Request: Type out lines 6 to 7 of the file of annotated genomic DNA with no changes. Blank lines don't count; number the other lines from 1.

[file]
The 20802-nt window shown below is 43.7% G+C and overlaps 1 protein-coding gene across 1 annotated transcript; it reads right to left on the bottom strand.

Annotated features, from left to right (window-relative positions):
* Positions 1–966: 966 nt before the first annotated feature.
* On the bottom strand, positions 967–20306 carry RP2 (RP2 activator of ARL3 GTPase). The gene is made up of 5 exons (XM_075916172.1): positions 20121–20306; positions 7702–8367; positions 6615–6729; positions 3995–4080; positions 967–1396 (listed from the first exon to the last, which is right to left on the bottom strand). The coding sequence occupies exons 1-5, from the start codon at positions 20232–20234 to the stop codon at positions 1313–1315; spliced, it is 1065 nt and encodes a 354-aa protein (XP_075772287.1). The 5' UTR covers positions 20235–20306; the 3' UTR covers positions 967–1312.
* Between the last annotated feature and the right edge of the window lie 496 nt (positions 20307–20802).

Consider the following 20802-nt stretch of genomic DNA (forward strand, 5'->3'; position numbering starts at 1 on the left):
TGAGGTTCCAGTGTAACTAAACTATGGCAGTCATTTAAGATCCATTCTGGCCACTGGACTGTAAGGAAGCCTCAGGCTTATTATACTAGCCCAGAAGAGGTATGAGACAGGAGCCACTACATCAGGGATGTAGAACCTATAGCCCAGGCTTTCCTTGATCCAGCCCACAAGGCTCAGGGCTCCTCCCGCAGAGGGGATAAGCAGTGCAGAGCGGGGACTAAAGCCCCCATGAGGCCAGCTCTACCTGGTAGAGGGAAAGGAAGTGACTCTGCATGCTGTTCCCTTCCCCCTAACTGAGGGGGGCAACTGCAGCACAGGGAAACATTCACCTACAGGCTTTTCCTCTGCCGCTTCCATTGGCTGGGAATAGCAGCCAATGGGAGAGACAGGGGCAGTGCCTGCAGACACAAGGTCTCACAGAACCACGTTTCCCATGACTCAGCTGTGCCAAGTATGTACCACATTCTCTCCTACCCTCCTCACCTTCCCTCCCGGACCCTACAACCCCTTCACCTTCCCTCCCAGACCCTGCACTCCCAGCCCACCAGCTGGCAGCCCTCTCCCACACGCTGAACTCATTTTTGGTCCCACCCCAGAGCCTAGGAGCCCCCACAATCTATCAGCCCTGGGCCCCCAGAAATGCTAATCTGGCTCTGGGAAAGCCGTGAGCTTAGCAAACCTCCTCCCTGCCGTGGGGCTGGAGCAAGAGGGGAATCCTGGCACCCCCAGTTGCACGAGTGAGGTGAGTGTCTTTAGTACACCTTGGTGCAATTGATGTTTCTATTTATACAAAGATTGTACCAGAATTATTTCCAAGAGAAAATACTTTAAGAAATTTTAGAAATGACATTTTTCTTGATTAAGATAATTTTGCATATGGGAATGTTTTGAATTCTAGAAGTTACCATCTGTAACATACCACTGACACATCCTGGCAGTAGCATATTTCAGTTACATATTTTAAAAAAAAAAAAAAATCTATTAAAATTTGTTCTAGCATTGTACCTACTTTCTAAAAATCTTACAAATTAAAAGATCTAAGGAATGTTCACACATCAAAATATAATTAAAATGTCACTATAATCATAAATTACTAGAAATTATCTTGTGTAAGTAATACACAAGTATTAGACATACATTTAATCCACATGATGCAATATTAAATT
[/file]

Consider the following 20802-nt stretch of genomic DNA (forward strand, 5'->3'; position numbering starts at 1 on the left):
TGAGGTTCCAGTGTAACTAAACTATGGCAGTCATTTAAGATCCATTCTGGCCACTGGACTGTAAGGAAGCCTCAGGCTTATTATACTAGCCCAGAAGAGGTATGAGACAGGAGCCACTACATCAGGGATGTAGAACCTATAGCCCAGGCTTTCCTTGATCCAGCCCACAAGGCTCAGGGCTCCTCCCGCAGAGGGGATAAGCAGTGCAGAGCGGGGACTAAAGCCCCCATGAGGCCAGCTCTACCTGGTAGAGGGAAAGGAAGTGACTCTGCATGCTGTTCCCTTCCCCCTAACTGAGGGGGGCAACTGCAGCACAGGGAAACATTCACCTACAGGCTTTTCCTCTGCCGCTTCCATTGGCTGGGAATAGCAGCCAATGGGAGAGACAGGGGCAGTGCCTGCAGACACAAGGTCTCACAGAACCACGTTTCCCATGACTCAGCTGTGCCAAGTATGTACCACATTCTCTCCTACCCTCCTCACCTTCCCTCCCGGACCCTACAACCCCTTCACCTTCCCTCCCAGACCCTGCACTCCCAGCCCACCAGCTGGCAGCCCTCTCCCACACGCTGAACTCATTTTTGGTCCCACCCCAGAGCCTAGGAGCCCCCACAATCTATCAGCCCTGGGCCCCCAGAAATGCTAATCTGGCTCTGGGAAAGCCGTGAGCTTAGCAAACCTCCTCCCTGCCGTGGGGCTGGAGCAAGAGGGGAATCCTGGCACCCCCAGTTGCACGAGTGAGGTGAGTGTCTTTAGTACACCTTGGTGCAATTGATGTTTCTATTTATACAAAGATTGTACCAGAATTATTTCCAAGAGAAAATACTTTAAGAAATTTTAGAAATGACATTTTTCTTGATTAAGATAATTTTGCATATGGGAATGTTTTGAATTCTAGAAGTTACCATCTGTAACATACCACTGACACATCCTGGCAGTAGCATATTTCAGTTACATATTTTAAAAAAAAAAAAAAATCTATTAAAATTTGTTCTAGCATTGTACCTACTTTCTAAAAATCTTACAAATTAAAAGATCTAAGGAATGTTCACACATCAAAATATAATTAAAATGTCACTATAATCATAAATTACTAGAAATTATCTTGTGTAAGTAATACACAAGTATTAGACATACATTTAATCCACATGATGCAATATTAAATT